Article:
Notes: Millar trying to find his groove

Notes: Millar trying to find his groove

FORT LAUDERDALE, Fla. -- The pitcher doesn't matter. Kevin Millar has seen multiple arms in his first two Spring Training games, but he hasn't been able to solve any of them. The veteran started at designated hitter in each of his first two games and has gone 0-for-4 with two strikeouts. So far, his only "hit" is a hit-by-pitch.

"Right now, everything looks fast. Always, in the first week, the pitchers are ahead -- at least for me, personally," he said Saturday at Fort Lauderdale Stadium. "We faced live pitchers twice, so the last time you've seen live pitching in the box was October. If I had winter ball in Beaumont, Texas, I'd have been playing winter ball, too."

Millar struck out against both Florida's Dontrelle Willis and Jose Garcia on Friday afternoon. The veteran said that Garcia, a candidate for the fifth starter's slot, looked just as good as Willis, the National League's Rookie of the Year in 2003. Then again, at this point, Millar's just trying to get comfortable in the batter's box.

"Right now, it's just seeing pitches," he said. "Seeing fastballs, seeing curveballs, seeing a slider."

Millar participated in outfield drills recently and said he expects to work out there intermittently for the rest of Spring Training. He did the same thing last year, but wound up playing exclusively at first base during the season. Now, with Aubrey Huff and Jay Gibbons vying for time at first, Millar's situation may or may not be different.

"I played the outfield a lot last spring. I thought for sure I'd play the outfield during the season, because they were saying the same things about me and Jeff Conine, flip-flopping us here and there," Millar said. "That's part of the gig this Spring Training, because we've got five guys that play the same positions. I don't know which way they're going to go, but that's not my concern. My concern is just staying healthy and getting in the groove."

Saturday was an easy work day for Millar, who spent the early morning taking batting practice and said he negotiated with Baltimore manager Sam Perlozzo for the privilege of skipping one of the spring's longest trips.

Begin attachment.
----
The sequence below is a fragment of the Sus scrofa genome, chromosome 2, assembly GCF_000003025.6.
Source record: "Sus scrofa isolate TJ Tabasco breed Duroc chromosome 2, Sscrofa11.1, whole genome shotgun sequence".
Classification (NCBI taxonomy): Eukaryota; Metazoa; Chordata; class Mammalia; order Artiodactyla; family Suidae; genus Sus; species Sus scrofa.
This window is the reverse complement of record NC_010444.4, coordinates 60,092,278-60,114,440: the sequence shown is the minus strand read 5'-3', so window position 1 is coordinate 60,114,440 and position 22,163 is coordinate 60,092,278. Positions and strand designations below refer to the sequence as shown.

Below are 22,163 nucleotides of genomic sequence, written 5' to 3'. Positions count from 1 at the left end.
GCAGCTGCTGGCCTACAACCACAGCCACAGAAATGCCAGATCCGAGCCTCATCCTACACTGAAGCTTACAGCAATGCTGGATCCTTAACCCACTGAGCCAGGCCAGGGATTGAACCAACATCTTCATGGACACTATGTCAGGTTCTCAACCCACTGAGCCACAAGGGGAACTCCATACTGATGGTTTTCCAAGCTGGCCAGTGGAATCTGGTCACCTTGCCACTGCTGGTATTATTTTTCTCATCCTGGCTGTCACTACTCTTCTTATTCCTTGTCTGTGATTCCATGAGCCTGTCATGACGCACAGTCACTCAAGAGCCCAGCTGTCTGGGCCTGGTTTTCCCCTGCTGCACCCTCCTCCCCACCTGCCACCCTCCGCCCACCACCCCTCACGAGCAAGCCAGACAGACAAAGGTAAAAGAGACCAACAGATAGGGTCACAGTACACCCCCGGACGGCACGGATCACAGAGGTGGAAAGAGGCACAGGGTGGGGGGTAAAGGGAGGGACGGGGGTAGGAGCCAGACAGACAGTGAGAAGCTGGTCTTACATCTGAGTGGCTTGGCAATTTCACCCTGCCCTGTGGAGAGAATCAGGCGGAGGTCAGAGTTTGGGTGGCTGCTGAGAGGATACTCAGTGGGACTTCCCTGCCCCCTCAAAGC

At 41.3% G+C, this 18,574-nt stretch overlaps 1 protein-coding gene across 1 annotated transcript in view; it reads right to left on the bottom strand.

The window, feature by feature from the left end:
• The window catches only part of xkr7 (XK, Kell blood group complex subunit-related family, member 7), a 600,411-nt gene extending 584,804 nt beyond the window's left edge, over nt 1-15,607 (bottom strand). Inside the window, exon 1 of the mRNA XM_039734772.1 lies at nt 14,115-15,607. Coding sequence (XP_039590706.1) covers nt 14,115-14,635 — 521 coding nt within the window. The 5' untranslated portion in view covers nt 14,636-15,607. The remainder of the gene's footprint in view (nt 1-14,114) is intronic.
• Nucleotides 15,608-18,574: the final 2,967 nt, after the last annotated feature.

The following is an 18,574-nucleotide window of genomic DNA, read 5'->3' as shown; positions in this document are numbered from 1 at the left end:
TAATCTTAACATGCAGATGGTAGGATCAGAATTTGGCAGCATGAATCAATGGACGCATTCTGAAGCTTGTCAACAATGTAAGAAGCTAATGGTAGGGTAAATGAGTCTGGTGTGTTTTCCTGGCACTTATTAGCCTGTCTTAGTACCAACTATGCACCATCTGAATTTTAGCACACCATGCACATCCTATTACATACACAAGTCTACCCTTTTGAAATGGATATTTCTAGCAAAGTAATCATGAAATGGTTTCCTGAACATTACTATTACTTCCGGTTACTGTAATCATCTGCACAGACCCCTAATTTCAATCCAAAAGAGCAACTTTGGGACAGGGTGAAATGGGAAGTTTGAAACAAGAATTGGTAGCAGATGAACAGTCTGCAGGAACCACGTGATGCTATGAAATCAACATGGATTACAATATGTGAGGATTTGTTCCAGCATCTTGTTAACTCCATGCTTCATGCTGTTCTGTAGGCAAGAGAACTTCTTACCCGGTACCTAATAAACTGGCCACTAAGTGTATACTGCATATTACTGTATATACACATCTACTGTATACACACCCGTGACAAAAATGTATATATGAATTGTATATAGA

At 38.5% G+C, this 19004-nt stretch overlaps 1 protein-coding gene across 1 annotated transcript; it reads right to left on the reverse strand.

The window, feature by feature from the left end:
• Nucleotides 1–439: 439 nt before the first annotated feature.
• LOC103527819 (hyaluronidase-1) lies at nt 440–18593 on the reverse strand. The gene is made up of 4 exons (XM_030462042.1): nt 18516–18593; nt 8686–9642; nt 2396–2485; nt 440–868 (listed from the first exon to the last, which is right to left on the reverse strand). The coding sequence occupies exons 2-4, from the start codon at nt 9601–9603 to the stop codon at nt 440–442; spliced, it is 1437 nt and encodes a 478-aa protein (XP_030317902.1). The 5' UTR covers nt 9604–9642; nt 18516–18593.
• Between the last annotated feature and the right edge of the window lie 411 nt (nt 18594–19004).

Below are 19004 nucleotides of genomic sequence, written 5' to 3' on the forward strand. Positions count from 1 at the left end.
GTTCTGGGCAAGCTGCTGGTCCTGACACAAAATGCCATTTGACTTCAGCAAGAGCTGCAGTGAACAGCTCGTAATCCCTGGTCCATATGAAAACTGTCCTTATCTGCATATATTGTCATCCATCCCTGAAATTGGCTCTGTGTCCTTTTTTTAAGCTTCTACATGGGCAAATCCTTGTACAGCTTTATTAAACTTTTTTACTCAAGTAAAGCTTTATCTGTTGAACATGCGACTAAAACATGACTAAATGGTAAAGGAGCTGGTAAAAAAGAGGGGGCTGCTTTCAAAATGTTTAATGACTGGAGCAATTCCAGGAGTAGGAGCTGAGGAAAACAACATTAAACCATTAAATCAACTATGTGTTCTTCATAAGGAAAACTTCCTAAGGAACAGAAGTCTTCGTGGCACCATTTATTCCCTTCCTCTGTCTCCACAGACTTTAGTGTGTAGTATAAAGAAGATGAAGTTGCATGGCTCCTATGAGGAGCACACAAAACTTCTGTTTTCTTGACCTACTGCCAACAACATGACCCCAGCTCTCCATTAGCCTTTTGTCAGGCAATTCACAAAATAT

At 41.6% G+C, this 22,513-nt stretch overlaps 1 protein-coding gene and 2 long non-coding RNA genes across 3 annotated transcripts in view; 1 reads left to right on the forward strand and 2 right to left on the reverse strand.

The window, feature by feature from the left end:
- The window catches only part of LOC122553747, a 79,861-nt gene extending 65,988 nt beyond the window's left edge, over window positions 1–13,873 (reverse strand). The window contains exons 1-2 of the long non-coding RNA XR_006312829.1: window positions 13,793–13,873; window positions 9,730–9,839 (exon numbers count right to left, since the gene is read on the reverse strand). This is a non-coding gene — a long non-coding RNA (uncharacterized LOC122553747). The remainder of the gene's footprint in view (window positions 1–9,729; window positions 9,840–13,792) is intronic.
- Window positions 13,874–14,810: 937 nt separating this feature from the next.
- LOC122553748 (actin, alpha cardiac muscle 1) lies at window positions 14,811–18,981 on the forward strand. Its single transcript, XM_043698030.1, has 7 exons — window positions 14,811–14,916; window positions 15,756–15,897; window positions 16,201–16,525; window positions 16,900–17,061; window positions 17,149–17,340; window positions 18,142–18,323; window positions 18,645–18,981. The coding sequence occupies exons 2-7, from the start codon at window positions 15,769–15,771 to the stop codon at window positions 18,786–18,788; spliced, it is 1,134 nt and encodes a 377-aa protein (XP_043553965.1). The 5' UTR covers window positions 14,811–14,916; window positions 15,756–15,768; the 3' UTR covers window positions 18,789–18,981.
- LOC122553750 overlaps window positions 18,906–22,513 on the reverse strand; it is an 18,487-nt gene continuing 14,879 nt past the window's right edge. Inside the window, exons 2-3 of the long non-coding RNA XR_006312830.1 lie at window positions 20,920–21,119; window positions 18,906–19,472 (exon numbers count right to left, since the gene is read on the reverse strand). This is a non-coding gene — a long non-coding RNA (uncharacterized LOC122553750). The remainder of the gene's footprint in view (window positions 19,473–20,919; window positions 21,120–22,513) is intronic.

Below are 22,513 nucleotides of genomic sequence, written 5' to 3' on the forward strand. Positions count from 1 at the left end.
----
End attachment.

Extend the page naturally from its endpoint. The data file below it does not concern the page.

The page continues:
"This is the trip you don't want to make. It's six hours in a car for three at-bats," he said. "I'll sit out here and hit for two hours instead. You pick one of the Fort Myers trips to go on, so it evens out. Sammy told me, 'You're off this one, but you've got to go on the Fort Myers trip.' That's fair."

Hip check: Paul Shuey took the mound for the first time of the spring season Friday and pitched a scoreless inning against the Marlins. Shuey is attempting to come back after a premature retirement caused by a persistent pain in his right hip, and he had four surgeries to correct the problem and return to the mound.

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The most recent operation -- undertaken in Canada last July -- was a hip resurfacing procedure that is unapproved in the United States. So far, it's allowed him to pitch without pain and to help his pitches return to a reasonable velocity. Shuey was the only Oriole to allow a hit on Friday, but he stranded the runner in Baltimore's 3-0 win.

Shuey said it felt strange to pitch again, but he was glad he had the chance to compete.

"The way I look at it, I threw two curveballs [and] they were both junk," he said. "The fastball, I located on two of the three, and then the rest of the time I was throwing split-fingers down the middle and making them hit it.

"I didn't want to have to go to that so fast. But it was very positive, because I was able to get through that first one and get it under my belt. Hopefully, in the next one I can go out and command my pitches a little better."

Shuey said he'd like to throw on back-to-back days sometime soon and expressed the belief that pitching more often would help him sharpen his control. The hip seemed to be the least of his concerns -- at least for now. Perlozzo wasn't sure when Shuey would pitch again, but he was pleased with what he saw the first time out.

"It was his first time back in a long time," he said Friday. "It was good to see a man of his caliber go through what he's gone through and get back on the mound and do what he did. I'm sure he had some butterflies."

First look: Huff started his first game as an Oriole on Friday and stroked a pair of opposite-field singles. Huff, a former Devil Ray, started at first base and batted behind shortstop Miguel Tejada. Perlozzo will likely stick to that construction for much of the year, and he recalled how he felt when he managed against Huff.

"He always worried me when I brought a left-hander in to face him," he said. "I knew he was no easy out. He scared me out there no matter what we had out there. We need that kind of guy."

Quotable: "We're talking about practice? Is that what we're doing? We're talking about practice? The first two games?" -- Millar, channeling Allen Iverson when asked to critique his first two games

Coming up: The Orioles return to Fort Lauderdale on Sunday for a 1:05 p.m. ET game and will send Jaret Wright to the hill for his spring debut. Wright will face off against the Mets, the defending National League East champions.

Spencer Fordin is a reporter for This story was not subject to the approval of Major League Baseball or its clubs.